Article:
November 19, 2003

2 Min Read
KFC Ads Draw CSPI Fire

WASHINGTON--The high-protein, low-carb craze is making everyone see dollar signs--even fast food restaurants. On Nov. 6, the Center for Science in the Public Interest (CSPI) asked the Federal Trade Commission (FTC) to stop Kentucky Fried Chicken (KFC) from running ads proclaiming its fried chicken could be part of a healthy diet. "I urge FTC immediately enjoin two KFC television advertisements that are now being shown nationally," wrote Michael F. Jacobson, Ph.D., CSPI executive director, in his letter to FTC.

The two ads in question involve comparing Burger King's Whopper®, which has 43 g of fat, to two KFC Original Recipe® chicken breasts, which have 38 g of fat. However, KFC is promoting the fact that, once the skin is removed, a breast only has 3 g of fat. "That may be accurate," Jacobson wrote in his letter to FTC, "but it is rather disingenuous considering how few people eat KFC's fried chicken without its breading and skin."

According to Reuters, FTC is looking into the complaint, and KFC plans to pull the current ads Nov. 21, per its media schedule, and will run new ads in this vein starting after Thanksgiving.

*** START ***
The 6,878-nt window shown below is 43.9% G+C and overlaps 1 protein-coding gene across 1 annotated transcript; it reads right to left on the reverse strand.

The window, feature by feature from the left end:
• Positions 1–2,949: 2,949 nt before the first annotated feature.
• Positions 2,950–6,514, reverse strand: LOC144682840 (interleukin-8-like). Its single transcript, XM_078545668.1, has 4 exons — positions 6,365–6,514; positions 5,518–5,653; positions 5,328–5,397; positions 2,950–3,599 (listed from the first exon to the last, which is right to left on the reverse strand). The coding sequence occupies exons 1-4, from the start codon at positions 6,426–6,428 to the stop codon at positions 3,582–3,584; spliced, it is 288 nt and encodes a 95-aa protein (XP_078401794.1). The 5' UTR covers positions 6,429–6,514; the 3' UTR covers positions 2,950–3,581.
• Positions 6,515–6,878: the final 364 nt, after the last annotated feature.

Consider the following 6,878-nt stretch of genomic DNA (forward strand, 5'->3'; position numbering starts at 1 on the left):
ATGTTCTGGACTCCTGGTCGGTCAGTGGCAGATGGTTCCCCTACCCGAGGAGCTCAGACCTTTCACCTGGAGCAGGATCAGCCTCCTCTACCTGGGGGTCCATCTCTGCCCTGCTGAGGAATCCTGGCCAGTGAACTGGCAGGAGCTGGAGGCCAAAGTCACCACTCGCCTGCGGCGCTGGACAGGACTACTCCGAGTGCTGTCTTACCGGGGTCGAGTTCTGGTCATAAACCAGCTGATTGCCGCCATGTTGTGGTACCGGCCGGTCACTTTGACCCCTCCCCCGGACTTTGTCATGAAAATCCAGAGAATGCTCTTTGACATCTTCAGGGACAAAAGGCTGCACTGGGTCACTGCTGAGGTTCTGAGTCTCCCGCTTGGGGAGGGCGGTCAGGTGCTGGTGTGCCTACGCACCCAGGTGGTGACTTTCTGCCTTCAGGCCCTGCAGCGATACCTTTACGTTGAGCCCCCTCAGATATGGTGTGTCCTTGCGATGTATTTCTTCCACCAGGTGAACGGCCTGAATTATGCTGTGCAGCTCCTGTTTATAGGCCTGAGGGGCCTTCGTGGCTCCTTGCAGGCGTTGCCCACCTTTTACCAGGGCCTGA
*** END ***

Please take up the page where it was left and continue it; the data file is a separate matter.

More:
"KFC takes what could be a perfectly good food and makes it almost as bad for you as possible, short of covering it in melted cheese or cream sauce," Jacobson said.. "These ads don't tell the truth. These ads take the truth, dip it in batter and deep fry it."

According to Scott Bergren, KFC's executive vice president, marketing and food innovation, the company is within its rights to promote eating its chicken--as long as it's done responsibly. "We want to set the record straight. Consumers should no longer feel guilty about eating fried chicken," he said. "Consumers will be surprised to learn they can enjoy fried chicken as part of a healthy, balanced diet. Of course, they should eat all food in moderation, and balance that with an appropriate amount of exercise--it's all about energy in, energy out."

FTC did not return INSIDER's calls for comment by press time.

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